Sam Perry – Mentoring indigenous youth


In this talk at TEDxCanberra 2011, Sam reflects on his work with the Australian Indigenous Mentoring Experience and how he, a privileged white person, completely changed his life to become a part of the work he now does.

2 Responses

  1. Nathan
    Nathan November 2, 2011 at 9:18 AM | | Reply

    Well done Sam and AIME. Good job here and over the life of AIME. Two takeaways for me:
    1) there is growing opportunity to learn from other cultures and people with the people ‘just down the road’ and the benefits to those that do throw themselves in and engage are significant and worthwhile
    2) There is certainly a lot more homework going from primary to secondary school.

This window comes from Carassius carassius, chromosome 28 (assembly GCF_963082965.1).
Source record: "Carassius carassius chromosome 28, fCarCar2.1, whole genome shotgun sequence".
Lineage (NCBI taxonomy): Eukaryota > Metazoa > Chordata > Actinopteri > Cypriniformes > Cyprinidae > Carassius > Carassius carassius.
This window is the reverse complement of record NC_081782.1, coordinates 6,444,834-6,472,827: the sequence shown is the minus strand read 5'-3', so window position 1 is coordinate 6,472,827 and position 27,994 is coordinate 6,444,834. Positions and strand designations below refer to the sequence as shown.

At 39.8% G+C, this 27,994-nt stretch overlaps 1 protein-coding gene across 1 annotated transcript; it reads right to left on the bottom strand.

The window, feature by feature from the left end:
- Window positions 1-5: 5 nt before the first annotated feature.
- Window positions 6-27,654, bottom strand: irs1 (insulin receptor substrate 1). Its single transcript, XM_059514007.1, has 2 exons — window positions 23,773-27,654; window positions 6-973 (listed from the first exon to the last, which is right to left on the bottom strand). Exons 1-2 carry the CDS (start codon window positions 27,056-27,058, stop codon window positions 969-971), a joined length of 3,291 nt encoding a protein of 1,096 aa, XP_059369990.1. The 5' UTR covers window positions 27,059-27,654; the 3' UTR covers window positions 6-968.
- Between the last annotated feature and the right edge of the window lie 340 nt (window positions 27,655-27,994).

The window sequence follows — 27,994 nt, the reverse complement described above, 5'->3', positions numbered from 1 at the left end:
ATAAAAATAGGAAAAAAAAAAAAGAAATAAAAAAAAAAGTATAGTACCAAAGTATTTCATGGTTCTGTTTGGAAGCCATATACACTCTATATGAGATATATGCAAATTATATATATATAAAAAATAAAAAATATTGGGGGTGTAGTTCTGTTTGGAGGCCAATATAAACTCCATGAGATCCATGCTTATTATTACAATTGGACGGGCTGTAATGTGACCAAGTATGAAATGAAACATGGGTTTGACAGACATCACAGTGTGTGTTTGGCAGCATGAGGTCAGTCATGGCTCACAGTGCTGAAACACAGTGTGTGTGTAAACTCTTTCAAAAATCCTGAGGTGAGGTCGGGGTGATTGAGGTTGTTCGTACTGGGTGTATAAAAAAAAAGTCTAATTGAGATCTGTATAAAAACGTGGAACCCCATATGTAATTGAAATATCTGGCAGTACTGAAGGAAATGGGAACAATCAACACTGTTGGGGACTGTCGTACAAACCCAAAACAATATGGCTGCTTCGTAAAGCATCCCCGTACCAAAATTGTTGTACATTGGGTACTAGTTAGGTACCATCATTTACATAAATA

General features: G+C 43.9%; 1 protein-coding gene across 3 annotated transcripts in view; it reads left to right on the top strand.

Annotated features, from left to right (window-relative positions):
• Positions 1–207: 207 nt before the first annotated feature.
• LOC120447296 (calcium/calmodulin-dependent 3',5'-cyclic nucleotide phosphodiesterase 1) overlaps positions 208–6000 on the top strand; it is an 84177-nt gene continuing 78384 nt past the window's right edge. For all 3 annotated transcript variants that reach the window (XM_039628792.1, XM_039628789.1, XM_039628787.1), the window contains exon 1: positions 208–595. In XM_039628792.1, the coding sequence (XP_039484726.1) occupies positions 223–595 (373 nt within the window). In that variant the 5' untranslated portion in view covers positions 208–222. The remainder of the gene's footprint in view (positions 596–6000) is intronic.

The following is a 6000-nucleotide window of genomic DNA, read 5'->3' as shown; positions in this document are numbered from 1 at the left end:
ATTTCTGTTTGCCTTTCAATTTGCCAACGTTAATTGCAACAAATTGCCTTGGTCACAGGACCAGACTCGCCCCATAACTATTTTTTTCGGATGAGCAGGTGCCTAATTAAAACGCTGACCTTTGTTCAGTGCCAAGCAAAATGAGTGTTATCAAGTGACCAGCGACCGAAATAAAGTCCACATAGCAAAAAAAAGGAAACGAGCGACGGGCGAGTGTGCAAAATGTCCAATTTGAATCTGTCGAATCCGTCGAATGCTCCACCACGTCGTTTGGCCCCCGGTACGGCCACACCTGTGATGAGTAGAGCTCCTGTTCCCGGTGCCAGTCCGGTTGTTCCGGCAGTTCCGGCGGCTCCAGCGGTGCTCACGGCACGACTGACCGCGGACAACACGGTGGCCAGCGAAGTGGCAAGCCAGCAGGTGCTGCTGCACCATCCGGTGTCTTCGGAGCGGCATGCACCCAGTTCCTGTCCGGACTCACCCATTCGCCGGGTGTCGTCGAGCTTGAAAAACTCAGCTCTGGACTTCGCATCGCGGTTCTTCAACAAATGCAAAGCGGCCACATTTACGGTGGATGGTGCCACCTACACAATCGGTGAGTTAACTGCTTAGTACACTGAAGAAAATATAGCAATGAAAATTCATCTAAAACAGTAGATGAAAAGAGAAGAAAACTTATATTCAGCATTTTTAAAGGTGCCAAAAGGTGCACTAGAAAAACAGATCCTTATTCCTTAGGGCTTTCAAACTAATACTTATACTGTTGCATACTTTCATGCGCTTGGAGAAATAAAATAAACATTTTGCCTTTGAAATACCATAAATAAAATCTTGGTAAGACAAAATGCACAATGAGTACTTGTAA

2. Tim Smith
    Tim Smith November 3, 2011 at 7:21 PM | | Reply

    I agree with Nathan. On top of this, there is alot more scope for employers to embrace indigenous university students as other multi-national companies do in graduate programs. I work for a Korean company and there is a very strong Korean graduate program in place to give young Korean students the chance to work for one of the largest and most succesful Korean companies. There is no reason why succesful Australian companies can’t embrace this concept as well. Its in the best interests of both the employer and the community as well as giving the succesful graduates the chance at working and gaining experience in a corporate enviroment.

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